The Kromfohrlander is a small to medium sized dog that boasts a charming appearance thanks to their lovely coat colours and textures. They can either have a rough or smooth coat. Rough coated dogs have bearded faces which gives them a very terrier-like appearance, while the smooth coated dog looks more like a small spaniel. Both have slightly domed heads with a definite furrow and a well-defined stop.

Their muzzles are straight, tapering slightly to a dog's nose when seen in profile. They have strong, well-muscled full cheeks and dark lips and strong jaws with a perfect scissor bite where their upper teeth neatly overlap their lower ones. Their noses are medium in size and can be either black or brown, although black is always preferred under UKC breed standards.

They have medium size, oval shaped eyes that are nicely set on a slight slant being dark brown in colour. Their ears are set high and drop down being the shape of a triangle, but with rounded tips and which dogs carry close to their heads. Their necks are of medium length being slightly arched and nicely muscled but with no dewlap.

They have well-muscled forequarters with nicely sloping and long shoulder blades. Front legs are straight and muscular. The Kromfohrlander is slightly longer in the body than they are tall and have moderately deep, broad chests that reach down to their elbows. They have slightly pronounced forechests and well sprung ribs. Backs are straight, strong and moderately long with their loins being slightly narrower than a dog's ribcage. Croups slope slightly and a dog's belly is nicely tucked up adding to their athletic appearance.

Their hindquarters are strong with dogs having powerful back legs with well-muscled upper thighs. Feet are slightly arched with tight toes, well developed paw pads and strong nails whether dark or lighter in colour. They have moderately long tails which are wider at the root and which dogs carry in a sabre-like fashion over their backs.

When it comes to their coat, the Kromfohrlander can either have a rough or a smooth coat with the rough coated dog having a bearded face. The hair on their wither and backs is longer whereas on a dog's flanks it is that much shorter. Faces and muzzles boast having longer hair, but both have a shorter and much softer undercoat. The typical breed colours are as follows:

  • White with patches or a saddle of tan/light/dark brown markings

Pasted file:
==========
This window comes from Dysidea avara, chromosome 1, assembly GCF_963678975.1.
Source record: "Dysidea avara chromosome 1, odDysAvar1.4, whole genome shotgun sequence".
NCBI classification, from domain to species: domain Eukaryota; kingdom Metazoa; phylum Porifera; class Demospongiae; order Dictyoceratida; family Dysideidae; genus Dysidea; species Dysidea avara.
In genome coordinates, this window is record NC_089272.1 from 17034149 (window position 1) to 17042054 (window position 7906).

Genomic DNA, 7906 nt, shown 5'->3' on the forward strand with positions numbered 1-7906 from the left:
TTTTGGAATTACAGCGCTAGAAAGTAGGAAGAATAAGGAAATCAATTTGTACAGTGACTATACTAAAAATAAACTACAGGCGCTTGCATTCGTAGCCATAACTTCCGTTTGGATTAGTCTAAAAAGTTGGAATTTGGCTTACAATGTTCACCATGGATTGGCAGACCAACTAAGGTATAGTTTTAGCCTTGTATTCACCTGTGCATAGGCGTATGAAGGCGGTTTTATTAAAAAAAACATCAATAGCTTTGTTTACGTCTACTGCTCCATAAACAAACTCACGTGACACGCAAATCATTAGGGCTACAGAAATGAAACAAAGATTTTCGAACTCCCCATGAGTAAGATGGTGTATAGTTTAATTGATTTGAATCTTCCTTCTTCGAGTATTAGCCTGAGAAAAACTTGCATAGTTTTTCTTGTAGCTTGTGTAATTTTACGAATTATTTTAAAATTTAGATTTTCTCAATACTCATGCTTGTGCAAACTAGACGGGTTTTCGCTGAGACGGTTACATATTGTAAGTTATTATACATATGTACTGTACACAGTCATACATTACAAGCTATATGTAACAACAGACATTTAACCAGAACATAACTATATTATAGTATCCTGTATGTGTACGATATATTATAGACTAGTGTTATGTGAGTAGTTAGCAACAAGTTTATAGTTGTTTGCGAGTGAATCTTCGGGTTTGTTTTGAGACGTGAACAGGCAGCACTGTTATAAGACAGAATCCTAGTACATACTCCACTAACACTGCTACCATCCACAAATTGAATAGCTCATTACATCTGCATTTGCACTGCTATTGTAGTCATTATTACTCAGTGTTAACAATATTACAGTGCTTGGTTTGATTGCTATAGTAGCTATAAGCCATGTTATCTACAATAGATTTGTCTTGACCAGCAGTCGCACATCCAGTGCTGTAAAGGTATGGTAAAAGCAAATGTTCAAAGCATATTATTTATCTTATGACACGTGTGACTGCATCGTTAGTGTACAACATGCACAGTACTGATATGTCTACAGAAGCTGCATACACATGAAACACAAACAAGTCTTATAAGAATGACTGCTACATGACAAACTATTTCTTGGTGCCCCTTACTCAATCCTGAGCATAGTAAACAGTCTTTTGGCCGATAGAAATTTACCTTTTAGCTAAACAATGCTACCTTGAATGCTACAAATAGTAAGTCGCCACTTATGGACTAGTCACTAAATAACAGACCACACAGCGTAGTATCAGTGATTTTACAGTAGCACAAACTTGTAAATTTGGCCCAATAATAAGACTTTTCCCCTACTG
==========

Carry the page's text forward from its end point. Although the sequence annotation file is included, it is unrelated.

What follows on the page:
Gait/movement

When a Kromfohrlander moves, they do so taking brisk and active steps covering a lot of ground when they do.

Faults

Prospective Kromfohrlander owners should be wary of any puppies or dogs that show any sort of exaggeration whether in their looks or conformation. A responsible breeder would always ensure that puppies they produce are of a good size and have good conformation. Males should have both testicles fully descended into their scrotums.


Temperament

The Kromfohrlander is a high spirited, fun-loving character that boasts a slight prey drive. They are known to be good natured dogs which is one of the reasons they make such wonderful companions and family pets. They form strong bonds with their owners which means rarely would one of these dogs run off even when out on a walk off their leads preferring to stay close to their owners.

Although affectionate with their immediate families, they can be a little wary and shy around people they do not already know, but rarely would a Kromfohrlander show any sort of aggressive behaviour towards a stranger, preferring to keep their distance until they get to know someone.

It's important for dogs to be well socialised from a young enough age which helps them mature into more well-rounded, calm dogs. Their socialisation has to include introducing them to lots of new situations, noises, people, other animals and dogs once they have been fully vaccinated. It's also important for their training to start as early as possible. Puppies need to be taught the "basics", but as soon as they have had all their jabs training has to start in earnest and a good way of doing this is to enrol a dog into puppy classes which is a great way to socialise a dog while at the same time training them in a safe and controlled environment.

Are they a good choice for first time owners?

They are a good choice for first time owners because they are smart and learn new things very quickly which when paired to the fact, a Kromfohrlander loves to please, means they are highly trainable and a pleasure to have around. However, like other dogs, they need to be taught their place in the pack and who they can look to for direction and guidance.